July 26 – Nice to have a somewhat cooler day today according to the temperature on the thermometer (actually all of them) as they are stationed out on the front porch. Are you wondering why in the world we have TWO thermometers? Well, since there is really not a reason you can’t have JUST two, we moved on and bought another! So those three keep tabs on each other, and the temperature is very seldom the same, even on two of them! With 90-degree temperatures every day last week, we didn’t plan too much work outside.
Poor Dale. He took care of the job of watering the garden, and he didn’t use the sprinkling can with water taken from the big 40-gallon barrels. Rather, he hooked up the hoses on the faucets up at the house, and let the plants bask in the very welcome “pretend rain.”
This week I made a list of all of the flowers that I could remember having seen in many places on our acreage. Not sure I could come up with all of them, but I did my best. I know you will recognize some of them, but maybe others are new to you. When we find a flower that we have never seen before or have forgotten if we did, we check our flower books, and usually come up with the correct name. If you have a book of wild flowers, check our list and then see if you find the flower in your book. Lots of fun, and you learn something too. Of course, if you live in a different country, or even in other parts if the USA, you might not find the ones we have.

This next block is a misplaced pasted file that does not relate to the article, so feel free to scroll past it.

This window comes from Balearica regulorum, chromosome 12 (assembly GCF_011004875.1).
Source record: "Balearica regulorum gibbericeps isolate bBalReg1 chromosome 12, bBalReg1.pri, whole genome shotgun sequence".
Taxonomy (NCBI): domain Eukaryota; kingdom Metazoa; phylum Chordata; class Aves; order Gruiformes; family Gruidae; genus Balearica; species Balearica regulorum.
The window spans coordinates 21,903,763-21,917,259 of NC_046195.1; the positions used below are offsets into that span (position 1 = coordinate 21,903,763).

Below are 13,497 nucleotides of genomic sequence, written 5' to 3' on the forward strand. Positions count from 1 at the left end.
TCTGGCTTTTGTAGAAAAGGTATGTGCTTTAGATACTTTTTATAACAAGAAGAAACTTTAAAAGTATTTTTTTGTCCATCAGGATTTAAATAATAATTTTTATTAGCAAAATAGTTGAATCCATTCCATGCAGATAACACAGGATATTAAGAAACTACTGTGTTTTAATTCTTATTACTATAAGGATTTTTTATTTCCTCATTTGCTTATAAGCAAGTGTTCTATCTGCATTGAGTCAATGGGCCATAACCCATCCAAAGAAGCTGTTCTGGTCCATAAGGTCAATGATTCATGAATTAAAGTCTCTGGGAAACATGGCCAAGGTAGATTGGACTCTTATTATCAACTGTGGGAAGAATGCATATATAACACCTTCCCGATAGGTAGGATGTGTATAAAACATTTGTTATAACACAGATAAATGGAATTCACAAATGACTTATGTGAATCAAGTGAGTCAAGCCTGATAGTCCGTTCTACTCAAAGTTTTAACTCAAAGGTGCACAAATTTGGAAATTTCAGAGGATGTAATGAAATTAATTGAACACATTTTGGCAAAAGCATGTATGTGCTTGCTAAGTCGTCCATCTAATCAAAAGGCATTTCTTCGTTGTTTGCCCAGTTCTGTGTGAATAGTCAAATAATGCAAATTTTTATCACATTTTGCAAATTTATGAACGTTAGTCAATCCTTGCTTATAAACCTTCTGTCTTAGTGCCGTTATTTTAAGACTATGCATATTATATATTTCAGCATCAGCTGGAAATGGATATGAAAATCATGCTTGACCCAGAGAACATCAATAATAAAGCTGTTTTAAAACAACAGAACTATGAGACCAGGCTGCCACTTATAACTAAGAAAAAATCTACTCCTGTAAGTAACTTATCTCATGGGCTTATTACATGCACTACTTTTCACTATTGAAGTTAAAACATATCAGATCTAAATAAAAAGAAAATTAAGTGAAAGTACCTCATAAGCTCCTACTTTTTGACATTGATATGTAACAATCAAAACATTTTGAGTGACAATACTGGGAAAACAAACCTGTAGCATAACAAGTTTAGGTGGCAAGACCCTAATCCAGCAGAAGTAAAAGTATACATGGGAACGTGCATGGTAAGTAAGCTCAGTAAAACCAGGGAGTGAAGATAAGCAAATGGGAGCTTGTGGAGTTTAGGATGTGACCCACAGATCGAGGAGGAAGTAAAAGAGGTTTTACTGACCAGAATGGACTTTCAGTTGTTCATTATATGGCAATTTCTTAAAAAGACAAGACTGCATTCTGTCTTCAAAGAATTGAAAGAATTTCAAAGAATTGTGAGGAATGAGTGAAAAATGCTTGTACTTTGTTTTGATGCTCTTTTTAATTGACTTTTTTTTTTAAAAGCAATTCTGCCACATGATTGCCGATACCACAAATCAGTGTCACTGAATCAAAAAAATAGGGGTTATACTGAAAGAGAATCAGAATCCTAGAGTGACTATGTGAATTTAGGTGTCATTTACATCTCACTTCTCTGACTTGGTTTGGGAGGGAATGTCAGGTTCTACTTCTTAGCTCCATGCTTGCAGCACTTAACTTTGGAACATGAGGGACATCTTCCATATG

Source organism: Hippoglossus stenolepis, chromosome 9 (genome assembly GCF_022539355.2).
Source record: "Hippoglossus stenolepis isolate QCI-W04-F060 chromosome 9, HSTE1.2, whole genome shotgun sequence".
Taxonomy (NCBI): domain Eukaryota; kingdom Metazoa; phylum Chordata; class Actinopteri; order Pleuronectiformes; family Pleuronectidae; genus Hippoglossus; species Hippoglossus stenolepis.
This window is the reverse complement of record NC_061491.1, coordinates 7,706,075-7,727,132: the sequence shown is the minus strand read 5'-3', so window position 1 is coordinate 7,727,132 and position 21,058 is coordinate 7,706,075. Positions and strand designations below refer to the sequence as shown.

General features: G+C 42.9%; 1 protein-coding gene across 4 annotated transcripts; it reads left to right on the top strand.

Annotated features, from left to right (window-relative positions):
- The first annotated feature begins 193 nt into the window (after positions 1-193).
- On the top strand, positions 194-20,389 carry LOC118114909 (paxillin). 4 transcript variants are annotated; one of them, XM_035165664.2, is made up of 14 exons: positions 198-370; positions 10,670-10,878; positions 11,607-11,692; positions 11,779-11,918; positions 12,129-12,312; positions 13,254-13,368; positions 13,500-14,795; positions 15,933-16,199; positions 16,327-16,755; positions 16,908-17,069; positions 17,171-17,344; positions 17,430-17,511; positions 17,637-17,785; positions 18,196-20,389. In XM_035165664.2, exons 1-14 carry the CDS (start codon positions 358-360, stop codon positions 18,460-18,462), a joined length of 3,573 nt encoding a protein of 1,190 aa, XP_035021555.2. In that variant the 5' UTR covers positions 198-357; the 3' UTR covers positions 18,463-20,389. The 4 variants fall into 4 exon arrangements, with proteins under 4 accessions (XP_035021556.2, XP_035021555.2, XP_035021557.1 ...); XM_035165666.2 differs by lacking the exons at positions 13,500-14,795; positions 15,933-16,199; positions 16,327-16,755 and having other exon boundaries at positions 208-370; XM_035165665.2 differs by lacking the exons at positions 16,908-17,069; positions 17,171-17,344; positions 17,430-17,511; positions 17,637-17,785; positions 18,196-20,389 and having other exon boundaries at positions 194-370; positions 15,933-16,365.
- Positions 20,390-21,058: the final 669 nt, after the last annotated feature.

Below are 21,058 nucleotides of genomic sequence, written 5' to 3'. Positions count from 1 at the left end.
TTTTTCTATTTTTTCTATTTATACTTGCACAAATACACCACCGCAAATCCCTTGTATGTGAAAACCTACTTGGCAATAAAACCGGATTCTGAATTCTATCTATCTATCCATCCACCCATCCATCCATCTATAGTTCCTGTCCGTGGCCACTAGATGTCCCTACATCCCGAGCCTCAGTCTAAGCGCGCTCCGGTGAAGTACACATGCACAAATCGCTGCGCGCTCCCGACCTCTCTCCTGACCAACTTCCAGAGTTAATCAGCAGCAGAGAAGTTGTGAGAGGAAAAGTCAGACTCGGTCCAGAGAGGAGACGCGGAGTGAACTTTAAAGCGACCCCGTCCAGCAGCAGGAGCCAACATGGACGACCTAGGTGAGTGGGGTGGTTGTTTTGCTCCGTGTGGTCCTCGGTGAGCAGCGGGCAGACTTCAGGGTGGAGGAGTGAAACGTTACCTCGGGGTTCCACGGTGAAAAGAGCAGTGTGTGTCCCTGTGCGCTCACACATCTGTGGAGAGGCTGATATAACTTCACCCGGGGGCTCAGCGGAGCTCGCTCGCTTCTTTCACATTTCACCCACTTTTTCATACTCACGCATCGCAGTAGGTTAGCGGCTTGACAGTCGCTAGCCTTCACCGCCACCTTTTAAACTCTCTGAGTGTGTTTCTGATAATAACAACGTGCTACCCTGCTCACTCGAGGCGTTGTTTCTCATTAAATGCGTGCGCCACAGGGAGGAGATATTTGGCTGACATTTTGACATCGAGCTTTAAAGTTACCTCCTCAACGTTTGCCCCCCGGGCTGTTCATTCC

So here’s the list, with the flowers not really in any order the way our books tell us. I just wrote the names down as I thought of them, then added some I missed, but later found in a book.
Ox-eye daisy, fleabane, milkweed, chicory, thistle, honeysuckle, Deptford pink, wild rose (in many different colors), penstemon, potentilla, yarrow, Queen Anne’s lace, poison ivy, spiderwort, mountain slender mint, red clover, white clover, ironweed, sumac flower, bergamot, Solomon’s seal, and false Solomon’s seal, dandelion, flowering dogwood, pussy’s toes, elderberry, yarrow, black locust. lobelia, button bush, mustard, bellwort, black-eyed Susan, St. John’s-wort, butterfly-weed, jewel weed, day lily, yellow sweet clover, white sweet clover, yellow coneflower, mullein, goldenrod, partridge pea, sunflower, beggar ticks, pokeweed, ragweed, henbit, trumpet creeper, bull thistle, cardinal flower, lettuce, and blue vervain.
Now this post isn’t very long, but there are plenty of pictures for a change. Enjoy! – CHRIS